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      So, just got my car back and they told me they could not hear anything extraordinary and this is the normal tire noise. I am not sure if they drove with the window down or not to hear the noise but the noise is clearly there and there is something fishy going on with the tires. I just didn't have the time and energy to argue with the service advisor and drove away. Interestingly enough, they replaced my rear pads because the second complain I had was squicking brake noises. As reminder, my car has just little over 2k miles on and they just replaced all 4 rotors 2 weeks ago. This has been already an interesting adventure in the first month of ownership with this car......

      Back to the tire noise, I have to say it annoys the heck out of me. I really hope it is nothing dangerous and the tire wont explode while driving. The noise is there and something must cause this noise. I think when next time I have some time, even though I have to pay for it, I will bring it to a tire shop and have them check everything (alignment/tire balance/tire condition). I am sure the guys in the tire shop will be much more competent for this specific issue than the ordinary Volvo mechanics.

    25. #23
      Senior Member Wayne T5's Avatar
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      Interesting. Which tires do you have on your car?
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    26. #24
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      Quote Originally Posted by Wayne T5 View Post
      Interesting. Which tires do you have on your car?
      Pierelli P-Zerro 19 inch

    27. #25
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      Quote Originally Posted by Jack2020 View Post
      Quote Originally Posted by Wayne T5 View Post
      Interesting. Which tires do you have on your car?
      Pierelli P-Zerro 19 inch
      For the life of me I will never understand why Volvo went with Pirelli for the OE tires. I bought Pirelli tires once just over 15 years ago, and they were the worst trash I've ever had to endure. I vowed to never buy the brand again.

      When they came on my new S90 I decided right then and there they would come off and be replaced with something else at my earliest convenience.

      I use Continental DWS06's now, and I am very happy with them.

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      Before heading to the tire shop and have them check alignment/balance and the all 4 tires I want to try to swap the two front tires (as proposed by one the members here) and see what is going on. While I have the car up, I can also turn the front wheels and see if there are any other sources which might cause the noise and also see what my brake pads are doing. Does anyone know the torque specification for the lug nuts (S90 2019 with 19 inch wheels)? The owners manual says 103 ft/lb but they don't different between wheel sizes and it sounds a little too low. Thank you in advance.

    29. #27
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      Most likely this is due to a flat spot on the tire. I read somewhere that flat spot can cause a tire noise.

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    30. #28
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      Quote Originally Posted by Jack2020 View Post
      Before heading to the tire shop and have them check alignment/balance and the all 4 tires I want to try to swap the two front tires (as proposed by one the members here) and see what is going on. While I have the car up, I can also turn the front wheels and see if there are any other sources which might cause the noise and also see what my brake pads are doing. Does anyone know the torque specification for the lug nuts (S90 2019 with 19 inch wheels)? The owners manual says 103 ft/lb but they don't different between wheel sizes and it sounds a little too low. Thank you in advance.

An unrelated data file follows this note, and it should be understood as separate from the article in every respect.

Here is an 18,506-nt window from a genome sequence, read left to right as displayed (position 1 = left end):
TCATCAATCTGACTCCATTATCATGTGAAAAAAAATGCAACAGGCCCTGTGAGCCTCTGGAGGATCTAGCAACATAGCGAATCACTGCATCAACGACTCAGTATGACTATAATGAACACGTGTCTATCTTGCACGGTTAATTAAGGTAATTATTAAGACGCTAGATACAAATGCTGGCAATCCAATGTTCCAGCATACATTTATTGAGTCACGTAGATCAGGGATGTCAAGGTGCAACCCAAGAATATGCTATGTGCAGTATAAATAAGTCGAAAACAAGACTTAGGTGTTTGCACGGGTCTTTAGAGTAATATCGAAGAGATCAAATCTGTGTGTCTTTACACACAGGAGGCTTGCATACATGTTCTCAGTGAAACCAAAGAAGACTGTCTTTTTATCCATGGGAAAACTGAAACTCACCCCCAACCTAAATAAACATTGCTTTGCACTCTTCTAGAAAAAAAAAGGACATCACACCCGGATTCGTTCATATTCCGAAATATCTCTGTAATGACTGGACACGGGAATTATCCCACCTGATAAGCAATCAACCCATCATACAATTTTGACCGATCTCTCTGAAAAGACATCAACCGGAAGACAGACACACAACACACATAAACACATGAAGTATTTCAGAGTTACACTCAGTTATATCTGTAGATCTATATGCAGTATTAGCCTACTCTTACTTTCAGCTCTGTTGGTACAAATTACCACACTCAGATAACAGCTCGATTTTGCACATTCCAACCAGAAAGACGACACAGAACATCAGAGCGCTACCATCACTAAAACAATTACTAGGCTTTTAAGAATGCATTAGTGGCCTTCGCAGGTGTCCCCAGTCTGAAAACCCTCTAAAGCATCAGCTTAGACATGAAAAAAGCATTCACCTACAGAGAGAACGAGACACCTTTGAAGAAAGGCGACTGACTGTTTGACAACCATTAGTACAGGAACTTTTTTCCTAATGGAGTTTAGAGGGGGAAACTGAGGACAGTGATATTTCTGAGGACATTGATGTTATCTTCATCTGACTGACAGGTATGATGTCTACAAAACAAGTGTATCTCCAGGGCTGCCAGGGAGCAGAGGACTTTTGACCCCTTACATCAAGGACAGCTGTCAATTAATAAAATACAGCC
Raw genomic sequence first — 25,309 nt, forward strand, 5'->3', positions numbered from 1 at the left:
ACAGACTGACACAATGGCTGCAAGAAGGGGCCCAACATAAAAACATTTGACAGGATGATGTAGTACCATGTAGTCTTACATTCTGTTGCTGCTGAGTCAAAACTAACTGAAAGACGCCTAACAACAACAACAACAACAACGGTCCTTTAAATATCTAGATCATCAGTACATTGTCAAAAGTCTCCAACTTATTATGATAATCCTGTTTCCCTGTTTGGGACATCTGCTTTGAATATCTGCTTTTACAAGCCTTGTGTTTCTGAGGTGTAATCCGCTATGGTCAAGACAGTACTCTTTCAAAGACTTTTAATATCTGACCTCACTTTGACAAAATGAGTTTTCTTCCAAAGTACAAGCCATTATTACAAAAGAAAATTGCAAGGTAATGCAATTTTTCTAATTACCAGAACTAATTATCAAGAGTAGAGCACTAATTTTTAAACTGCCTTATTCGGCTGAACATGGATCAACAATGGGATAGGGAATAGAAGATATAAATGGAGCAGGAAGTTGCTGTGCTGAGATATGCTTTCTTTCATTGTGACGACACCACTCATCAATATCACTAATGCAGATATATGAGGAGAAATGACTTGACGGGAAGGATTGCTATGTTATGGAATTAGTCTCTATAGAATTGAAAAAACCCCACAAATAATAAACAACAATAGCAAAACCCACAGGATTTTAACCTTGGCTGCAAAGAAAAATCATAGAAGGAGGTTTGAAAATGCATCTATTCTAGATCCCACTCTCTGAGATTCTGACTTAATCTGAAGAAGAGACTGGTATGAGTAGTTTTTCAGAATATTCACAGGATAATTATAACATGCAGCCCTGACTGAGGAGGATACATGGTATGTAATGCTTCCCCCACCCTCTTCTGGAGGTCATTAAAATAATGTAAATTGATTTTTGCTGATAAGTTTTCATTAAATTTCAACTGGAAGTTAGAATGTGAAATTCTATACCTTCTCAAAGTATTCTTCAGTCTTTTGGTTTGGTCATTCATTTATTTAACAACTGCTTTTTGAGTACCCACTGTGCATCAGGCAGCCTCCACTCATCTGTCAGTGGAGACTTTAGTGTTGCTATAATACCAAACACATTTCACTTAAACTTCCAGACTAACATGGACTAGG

That sounds about right - it's certainly not low by any stretch and there shouldn't be different torque standards for different wheel sizes.
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      Quote Originally Posted by Nerd23 View Post
      Most likely this is due to a flat spot on the tire. I read somewhere that flat spot can cause a tire noise.

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      Thank YOU!! I think you are right. This is the best explanation based on how the noise sounds and based on the history of the car. The Car was built in May 2018 and I just bought it 1 month ago with 200 miles on it. Is there any cure for that or do I need new tires? I would expect that all 4 tires have flat spots but I can only hear it from the front driver tire. I will still swap the 2 front tires and see if the noise changes.
      Last edited by Jack2020; 09-26-2020 at 09:18 AM.

    32. #30
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      Quote Originally Posted by Jack2020 View Post
      Thank YOU!! I think you are right. This is the best explanation based on how the noise sounds and based on the history of the car. The Car was built in May 2018 and I just bought it 1 month ago with 200 miles on it. Is there any cure for that or do I need new tires? I would expect that all 4 tires have flat spots but I can only hear it from the front driver tire. I will still swap the 2 front tires and see if the noise changes.
      No cure for flat spots other than driving the car for awhile. In your car, I don't think that will help.

      Maybe for some reason the driver side lost air more than the other three tires. So, the flat spot effect was more severe in one tire.


      Anyway, you can do the following:
      1- Ensure the tire pressure is at 39 psi on all four tires. Then, test drive.

      2- Replace the driver side tire with the spare tire or a new replacement tire OR rotate tires from front to rear . Then, test drive.


      I wouldn't advise you to change all the 4 tires right away until we are 100% sure it's a tire issue.